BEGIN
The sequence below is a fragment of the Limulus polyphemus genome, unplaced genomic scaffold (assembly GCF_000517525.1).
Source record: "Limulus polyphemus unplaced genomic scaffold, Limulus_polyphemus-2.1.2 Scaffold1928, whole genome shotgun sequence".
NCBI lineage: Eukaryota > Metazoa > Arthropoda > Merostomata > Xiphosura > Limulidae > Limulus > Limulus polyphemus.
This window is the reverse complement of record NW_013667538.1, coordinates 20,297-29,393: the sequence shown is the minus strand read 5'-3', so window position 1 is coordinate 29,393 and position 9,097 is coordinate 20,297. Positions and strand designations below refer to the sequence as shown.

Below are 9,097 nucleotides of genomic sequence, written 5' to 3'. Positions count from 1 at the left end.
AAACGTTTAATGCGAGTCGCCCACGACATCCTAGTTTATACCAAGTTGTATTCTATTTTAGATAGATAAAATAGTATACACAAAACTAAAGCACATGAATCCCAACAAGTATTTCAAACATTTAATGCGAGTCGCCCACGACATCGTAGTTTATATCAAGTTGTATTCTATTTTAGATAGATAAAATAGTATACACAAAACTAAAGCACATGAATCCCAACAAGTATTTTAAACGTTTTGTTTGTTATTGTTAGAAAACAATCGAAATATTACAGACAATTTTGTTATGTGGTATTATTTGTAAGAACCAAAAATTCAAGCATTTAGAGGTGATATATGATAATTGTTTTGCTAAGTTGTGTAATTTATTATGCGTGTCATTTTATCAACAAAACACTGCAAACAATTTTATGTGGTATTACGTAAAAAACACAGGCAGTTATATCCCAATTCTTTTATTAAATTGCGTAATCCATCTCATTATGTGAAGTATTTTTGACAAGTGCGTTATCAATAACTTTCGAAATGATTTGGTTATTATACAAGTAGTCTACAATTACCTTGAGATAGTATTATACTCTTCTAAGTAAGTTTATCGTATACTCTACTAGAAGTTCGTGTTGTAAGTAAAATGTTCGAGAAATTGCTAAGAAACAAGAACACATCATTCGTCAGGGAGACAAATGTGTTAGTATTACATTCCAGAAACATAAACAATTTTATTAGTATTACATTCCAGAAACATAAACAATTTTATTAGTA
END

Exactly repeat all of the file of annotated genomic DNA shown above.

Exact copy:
The sequence below is a fragment of the Limulus polyphemus genome, unplaced genomic scaffold (assembly GCF_000517525.1).
Source record: "Limulus polyphemus unplaced genomic scaffold, Limulus_polyphemus-2.1.2 Scaffold1928, whole genome shotgun sequence".
NCBI lineage: Eukaryota > Metazoa > Arthropoda > Merostomata > Xiphosura > Limulidae > Limulus > Limulus polyphemus.
This window is the reverse complement of record NW_013667538.1, coordinates 20,297-29,393: the sequence shown is the minus strand read 5'-3', so window position 1 is coordinate 29,393 and position 9,097 is coordinate 20,297. Positions and strand designations below refer to the sequence as shown.

Below are 9,097 nucleotides of genomic sequence, written 5' to 3'. Positions count from 1 at the left end.
AAACGTTTAATGCGAGTCGCCCACGACATCCTAGTTTATACCAAGTTGTATTCTATTTTAGATAGATAAAATAGTATACACAAAACTAAAGCACATGAATCCCAACAAGTATTTCAAACATTTAATGCGAGTCGCCCACGACATCGTAGTTTATATCAAGTTGTATTCTATTTTAGATAGATAAAATAGTATACACAAAACTAAAGCACATGAATCCCAACAAGTATTTTAAACGTTTTGTTTGTTATTGTTAGAAAACAATCGAAATATTACAGACAATTTTGTTATGTGGTATTATTTGTAAGAACCAAAAATTCAAGCATTTAGAGGTGATATATGATAATTGTTTTGCTAAGTTGTGTAATTTATTATGCGTGTCATTTTATCAACAAAACACTGCAAACAATTTTATGTGGTATTACGTAAAAAACACAGGCAGTTATATCCCAATTCTTTTATTAAATTGCGTAATCCATCTCATTATGTGAAGTATTTTTGACAAGTGCGTTATCAATAACTTTCGAAATGATTTGGTTATTATACAAGTAGTCTACAATTACCTTGAGATAGTATTATACTCTTCTAAGTAAGTTTATCGTATACTCTACTAGAAGTTCGTGTTGTAAGTAAAATGTTCGAGAAATTGCTAAGAAACAAGAACACATCATTCGTCAGGGAGACAAATGTGTTAGTATTACATTCCAGAAACATAAACAATTTTATTAGTATTACATTCCAGAAACATAAACAATTTTATTAGTA